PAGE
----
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ECOWAS Court Says It Lacks Jurisdiction To Transfer Nigerian Serving Jail Term in America To Nigeria’s Prison

The Applicant was sentenced to 12 years imprisonment having been found guilty of wire fraud by a US Court.

The ECOWAS Court of Justice has declared it lacks jurisdiction and dismissed all the requests made by one Richard Ugbah, a Nigerian who asked the Court to order his transfer from the United States, where he is serving a 12-year imprisonment for wire fraud, in order to complete the remainder of his sentence in his home country.

In the suit No: ECW/CCJ/ APP/ 18/21, filed in the Court, the Applicant, Richard Ugbah, who was sentenced to 12 years imprisonment having been found guilty of wire fraud by a US Court on 14/2/2017 asked the ECOWAS Court to order for his transfer to Nigeria, having satisfied the requirements for such a transfer.

In its judgment delivered on Thursday by Justice Sengu Mohamed Koroma, Judge Rapporteur, the Court declared that it lacks jurisdiction to hear the matter.

In dispensing with the issues, the Court held as to admissibility, that the Second Respondent, the Ministry of justice of the Federal Republic of Nigeria is not a proper party before this Court. However, it upheld the Preliminary Objection raised by the First Respondent, the Federal Republic of Nigeria and declared the claims before it as unfounded and without legal basis. Consequently, it dismissed all the reliefs sought by the Applicant.

In the Initiating Application, the Applicant averred that he is Nigerian citizen resident in the US who was convicted by District Court for the Western District of Wisconsin after he pleaded guilty on one count of wire fraud on 14/2/17 and was sentenced to twelve (12) years imprisonment.

He had also pleaded guilty on 15th November 2017 on another count of conspiracy to commit fraud and judgment was entered on 22/11/17.

The Applicant further stated that having served eight years of the sentence, he is due for release on 8th May, 2026.

He urged the Court to issue the orders having satisfied the conditions for transfer to complete the term in Nigeria in line with the provision of the United Nations Office on Drugs and Crime Handbook on the International Transfer of Sentenced Persons.

He also averred that the transfer of sentenced persons is seen to be an important means of co-operation to prevent and combat crimes, which is the purpose of the United Nations convention against illicit traffic in Narcotic drugs and psychotic substances of 1998, the United Nations Convention against corruption and the United Nations Convention against Transnational organized crime.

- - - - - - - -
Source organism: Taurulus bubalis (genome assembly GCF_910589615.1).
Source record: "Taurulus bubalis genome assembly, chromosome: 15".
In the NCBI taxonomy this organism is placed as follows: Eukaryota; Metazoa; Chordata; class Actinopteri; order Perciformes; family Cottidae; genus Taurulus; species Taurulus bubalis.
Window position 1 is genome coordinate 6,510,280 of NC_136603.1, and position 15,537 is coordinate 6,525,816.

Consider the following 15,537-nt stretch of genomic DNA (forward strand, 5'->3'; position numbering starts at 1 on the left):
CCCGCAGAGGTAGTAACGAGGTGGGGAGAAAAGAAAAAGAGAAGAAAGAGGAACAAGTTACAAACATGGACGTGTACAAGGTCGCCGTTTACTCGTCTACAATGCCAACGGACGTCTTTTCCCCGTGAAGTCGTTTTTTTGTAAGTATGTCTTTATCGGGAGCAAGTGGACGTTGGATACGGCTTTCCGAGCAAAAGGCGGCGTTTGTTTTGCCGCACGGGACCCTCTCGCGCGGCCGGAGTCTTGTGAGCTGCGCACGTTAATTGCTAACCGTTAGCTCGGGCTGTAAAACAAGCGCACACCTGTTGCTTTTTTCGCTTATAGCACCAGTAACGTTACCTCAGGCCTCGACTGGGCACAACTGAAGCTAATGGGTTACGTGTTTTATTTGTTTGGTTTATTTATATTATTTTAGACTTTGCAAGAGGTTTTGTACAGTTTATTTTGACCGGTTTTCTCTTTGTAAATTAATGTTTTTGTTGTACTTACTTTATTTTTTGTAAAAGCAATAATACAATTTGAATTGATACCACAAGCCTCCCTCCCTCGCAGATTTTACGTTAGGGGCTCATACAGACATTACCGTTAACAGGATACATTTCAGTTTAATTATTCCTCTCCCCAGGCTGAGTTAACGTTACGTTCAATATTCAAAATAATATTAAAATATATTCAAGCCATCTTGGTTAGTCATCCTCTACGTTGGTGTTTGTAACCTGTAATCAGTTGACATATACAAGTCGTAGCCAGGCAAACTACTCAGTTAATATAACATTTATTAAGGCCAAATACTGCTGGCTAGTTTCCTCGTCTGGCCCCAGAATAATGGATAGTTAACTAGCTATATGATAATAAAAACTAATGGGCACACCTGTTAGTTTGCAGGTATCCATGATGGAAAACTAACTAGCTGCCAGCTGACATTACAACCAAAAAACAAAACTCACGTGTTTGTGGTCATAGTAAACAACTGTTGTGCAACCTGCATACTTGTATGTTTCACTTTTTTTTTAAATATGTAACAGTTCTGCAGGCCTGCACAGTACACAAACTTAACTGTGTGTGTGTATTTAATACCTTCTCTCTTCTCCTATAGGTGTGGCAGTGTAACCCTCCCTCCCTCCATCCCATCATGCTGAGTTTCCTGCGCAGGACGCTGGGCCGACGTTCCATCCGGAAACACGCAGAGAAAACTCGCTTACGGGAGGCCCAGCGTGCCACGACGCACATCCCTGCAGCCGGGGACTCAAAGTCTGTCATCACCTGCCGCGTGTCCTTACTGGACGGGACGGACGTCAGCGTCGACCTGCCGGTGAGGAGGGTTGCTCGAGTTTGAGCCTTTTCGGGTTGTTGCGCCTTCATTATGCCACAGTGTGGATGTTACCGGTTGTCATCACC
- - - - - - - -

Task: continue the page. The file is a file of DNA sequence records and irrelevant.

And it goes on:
The Applicant further asserted that all three conventions mentioned above, refer to the possibility of concluding agreements to facilitate the transfer of persons convicted abroad for the offences covered by the conventions to another state to complete their sentence.

The Respondent, Federal Republic of Nigeria, filed a Preliminary Objection contending that the Applicant’s Initiating Application is incompetent having regard to Article 9 and 10 of the Supplementary Protocol (A/SP./01/05). They added that the 2nd Respondent, the Ministry of Justice is neither a Community Institution nor a signatory to the Economic Community of the West African States Treaty.

The Respondent further claimed that the Honourable Court lacks the Jurisdiction to entertain the suit, and therefore urged the Court to strike out the notice of registration for want of jurisdiction and lack of cause of action.

In its decision, the Court recognized that both parties wanted to remove the Second Respondent from the case, arguing that it was an improper party. The Court struck out the Second Respondent on this basis.
The Court also stated that the Applicant hasn’t shown a valid reason for their complaint against the Respondent.

The Court also found that the matter of competence is a legal issue and the argument presented by the Applicant has no legal basis vesting the Court with the authority to hear and determine the case. As a result, it dismissed the claim and upheld the Respondent’s Preliminary Objection.

The other judges on the panel were Justices Dupe Atoki (Presiding) and Ricardo Claúdio Monteiro Gonçalves (Member).

Michael Olugbode in Abuja

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